- Virginia Tech-Miami rostercard: Click here
- Game notes from Hokiesports: Click here
- For Miami links, see our Links page
- Miami Weather: Click here
- Gameday information: Click here
Virginia Tech travels to South Florida to take on Miami in a big game on Saturday afternoon. The loser of this game will have two losses in the ACC, while the winner will still be a strong contender in the Coastal Division. It goes without saying that this is a big game for both teams.
It also goes without saying that this is a big game for both coaches. Al Golden is squarely on the hot seat, while the Frank Beamer era at Virginia Tech is coming to a close. Whether or not the end is after 2015 or 2016 is yet to be determined, but it’s safe to say that dropping to 3-4 would not help Beamer’s cause.
Miami is a 3-2 football team. They played Florida State tough last week, but were upset by Cincinnati the week before. Will they be able to right the ship against the Hokies, or will they go down with their third straight loss?
Are the Canes Going Streaking in a Bad Way?
I’ve read some stuff this week indicating that Miami usually falls apart after they lose to Florida State each year. I have no idea whether that’s accurate or not, so let’s look at the last six years (all FSU victories) and figure it out. The numbers include bowl appearances.
2014: 6-3 before FSU, 0-3 after FSU
2013: 7-0 before FSU, 2-3 after FSU
2012: 4-3 before FSU, 3-1 after FSU
2011: 5-4 before FSU, 1-1 after FSU
2010: 3-1 before FSU, 4-4 after FSU
Overall: 25-11 before FSU, 10-12 after FSU
Yes, there is something to the theory that Miami collapses after losing to Florida State. History says they are about to go on a losing streak. That especially holds true over the last two seasons. In 2013 and 2014, the Canes were a combined 13-3 before losing to Florida State, and went a combined 2-6 after losing to the Noles.
This year Miami was 3-1 before dropping a very close 29-24 game at Florida State last Saturday night. Does that mean the Hurricanes are about to fizzle into a tropical depression again? We’ll have a better idea after Saturday’s game.
The Miami Offense, Advanced Stats
Here’s how the Miami offense stacks up against the Virginia Tech defense. We’ll start with the offensive numbers…
Success Rate: #45
Explosive Plays: #25
Now, the Tech defense…
Success Rate: #19
Explosive Plays: #122
On paper, this is a great matchup. Tech has struggled stopping big plays this year, while Miami is one of the best teams in the country at creating explosive plays. The Hokies need to stop those big plays and force the Canes to drive the length of the field.
Brad Kaaya Takes the Reigns
Last year the Miami offense ran on the shoulders of Duke Johnson. With Johnson off to the NFL, true sophomore quarterback Brad Kaaya (6-4, 210, So.) is now the leader. Kaaya wasn’t asked to do much last season, particularly in Miami’s 30-6 stomping of Virginia Tech in Blacksburg. However, he’s matured as a passer and he has great weapons around him. His 2015 season has been very impressive.
In five starts, Kaaya is 115-of-189 for 1,499 yards, with eight touchdowns and just one interception. He’s been an extremely efficient quarterback while throwing for almost 300 yards per game. He’s not much of a runner, so the Hokies will focus on shutting down Miami’s running back and making him uncomfortable in the pocket.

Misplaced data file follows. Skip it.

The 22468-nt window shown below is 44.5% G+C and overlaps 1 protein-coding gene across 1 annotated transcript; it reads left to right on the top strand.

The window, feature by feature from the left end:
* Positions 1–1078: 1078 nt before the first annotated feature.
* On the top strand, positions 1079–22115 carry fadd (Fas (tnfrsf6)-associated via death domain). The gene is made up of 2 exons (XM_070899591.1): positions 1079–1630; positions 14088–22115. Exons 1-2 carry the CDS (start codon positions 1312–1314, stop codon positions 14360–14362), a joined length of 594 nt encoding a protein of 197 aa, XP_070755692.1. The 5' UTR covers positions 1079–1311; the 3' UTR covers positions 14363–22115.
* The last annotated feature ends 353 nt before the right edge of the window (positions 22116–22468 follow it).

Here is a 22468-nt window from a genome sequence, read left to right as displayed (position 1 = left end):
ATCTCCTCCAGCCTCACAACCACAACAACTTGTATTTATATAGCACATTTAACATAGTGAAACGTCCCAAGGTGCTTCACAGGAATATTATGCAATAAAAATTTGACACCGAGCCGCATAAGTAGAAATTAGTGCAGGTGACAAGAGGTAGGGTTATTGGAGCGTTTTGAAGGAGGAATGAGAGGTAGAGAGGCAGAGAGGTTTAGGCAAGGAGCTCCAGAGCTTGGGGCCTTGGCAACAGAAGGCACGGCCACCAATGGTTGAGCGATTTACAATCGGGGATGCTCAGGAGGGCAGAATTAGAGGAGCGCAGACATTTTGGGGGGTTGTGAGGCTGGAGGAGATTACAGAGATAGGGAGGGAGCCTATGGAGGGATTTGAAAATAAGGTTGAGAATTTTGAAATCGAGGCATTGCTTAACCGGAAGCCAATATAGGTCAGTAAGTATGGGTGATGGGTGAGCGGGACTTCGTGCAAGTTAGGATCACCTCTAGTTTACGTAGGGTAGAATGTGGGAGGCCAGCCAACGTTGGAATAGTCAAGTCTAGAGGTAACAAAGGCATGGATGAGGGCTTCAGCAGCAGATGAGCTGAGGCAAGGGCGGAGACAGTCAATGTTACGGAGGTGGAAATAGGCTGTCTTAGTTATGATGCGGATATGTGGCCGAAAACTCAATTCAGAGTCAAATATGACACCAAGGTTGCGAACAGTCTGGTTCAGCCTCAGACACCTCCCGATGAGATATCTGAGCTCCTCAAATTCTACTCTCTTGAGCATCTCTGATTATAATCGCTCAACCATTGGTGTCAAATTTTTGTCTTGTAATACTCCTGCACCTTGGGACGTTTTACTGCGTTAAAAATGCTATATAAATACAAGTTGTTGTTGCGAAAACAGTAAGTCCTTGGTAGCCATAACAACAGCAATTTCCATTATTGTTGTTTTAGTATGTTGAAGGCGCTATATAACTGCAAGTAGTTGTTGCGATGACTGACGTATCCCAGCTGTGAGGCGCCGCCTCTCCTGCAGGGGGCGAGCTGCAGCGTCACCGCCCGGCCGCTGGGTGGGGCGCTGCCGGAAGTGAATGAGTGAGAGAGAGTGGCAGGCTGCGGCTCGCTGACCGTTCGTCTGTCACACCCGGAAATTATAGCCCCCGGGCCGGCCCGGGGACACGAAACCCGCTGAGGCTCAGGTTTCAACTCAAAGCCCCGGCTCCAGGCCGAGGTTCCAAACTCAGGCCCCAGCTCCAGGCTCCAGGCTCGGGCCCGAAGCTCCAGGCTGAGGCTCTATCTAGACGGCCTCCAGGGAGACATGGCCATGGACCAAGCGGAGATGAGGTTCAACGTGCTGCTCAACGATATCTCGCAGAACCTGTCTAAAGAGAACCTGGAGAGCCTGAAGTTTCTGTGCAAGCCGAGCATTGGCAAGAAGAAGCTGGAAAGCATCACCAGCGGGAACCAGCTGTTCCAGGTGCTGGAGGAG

Kaaya has a number of talented playmakers on the outside, and the return of Stacy Coley from injury has given this group a boost. Keep your eye on these guys…
Stacy Coley (6-3, 187, Jr.): 9 catches, 150 yards, 1 TD. Coley is the ACC’s reigning Receiver of the Week. He was limited early in the season with a hamstring injury and has only played in three games. However, he injured his hip late in the Florida State game, and he might not be 100% against the Hokies.
Rashawn Scott (6-2, 203, r-Sr.): Scott leads the team with 29 catches for 415 yards and two touchdowns. He’s a bigger receiver with a lot of experience.
Herb Waters (6-2, 198, Sr.): Waters has 19 catches for 299 yards, and he’s another very experienced senior.
Tyre Brady (6-3, 205, So.) has seven catches for 99 yards and a touchdown, and he is another receiver the Hokies will have to keep an eye on.
Former Virginia Tech recruiting targets Braxton Berrios (5-9, 180, So.) and Lawrence Cager (6-5, 215, Fr.) round out this group of receivers. Berrios has only played in three games because of injury, and he has five catches. Cager has four receptions for 37 yards. Both will see action against the Hokies on Friday night.
Miami also involves their running backs and tight ends in the passing game. Chris Herndon (6-4, 259, So.), David Njoku (6-4, 244, r-Fr.) and Standish Dobard (6-4, 261, Jr.) are capable players who have combined for 18 receptions on the season.
On the whole, this Miami passing attack features more weapons than any other team the Hokies have faced or will face this season. The Hokies will likely be playing three freshmen in their nickel package, and those guys will be going up against a much bigger challenge than the NC State receivers provided last week.
Running Game has Dropped Off Without Duke Johnson
Without Duke Johnson, the Miami running game hasn’t ben as effective or as consistent this season. The loss of many experienced players on the offensive line hasn’t helped either.
LT Trevor Darling (6-5, 316, So.): 1st year starter
LG Alex Gall (6-5, 312, Jr.): 1st year starter
C Nick Linder (6-3, 302, So.): 1st full year as starter
RG Daniel Isidora (6-4, 325, Jr.): 2nd year starter
RT Sunny Odogwu (6-8, 318, r-So.): 1st year starter
Three players are starting for the first time, while another started four games last season. Only Daniel Isidora had a full season as a starter under his belt before 2015. With that much inexperience up front, as well as the loss of Duke Johnson, it’s easy to see why Miami’s running game has been inconsistent. Here are their game-by-game numbers…
Bethune-Cookman: 195 yards
Florida Atlantic: 223 yards
Nebraska: 132 yards
Florida State: 20
The Canes put up big numbers against Bethune-Cookman and Florida Atlantic, but stalled against Nebraska and Cincinnati. The Florida State numbers are an outlier. In reality, Miami is a middle of the pack team when it comes to running the football.
Here’s a look at their top rushers…
Joe Yearby (5-9, 202, So.): 72 carries, 457 yards, 6.3 ypc, 4 TDs
Mark Walton (5-10, 195, Fr.): 47 carries, 187 yards, 4.0 ypc, 5 TDs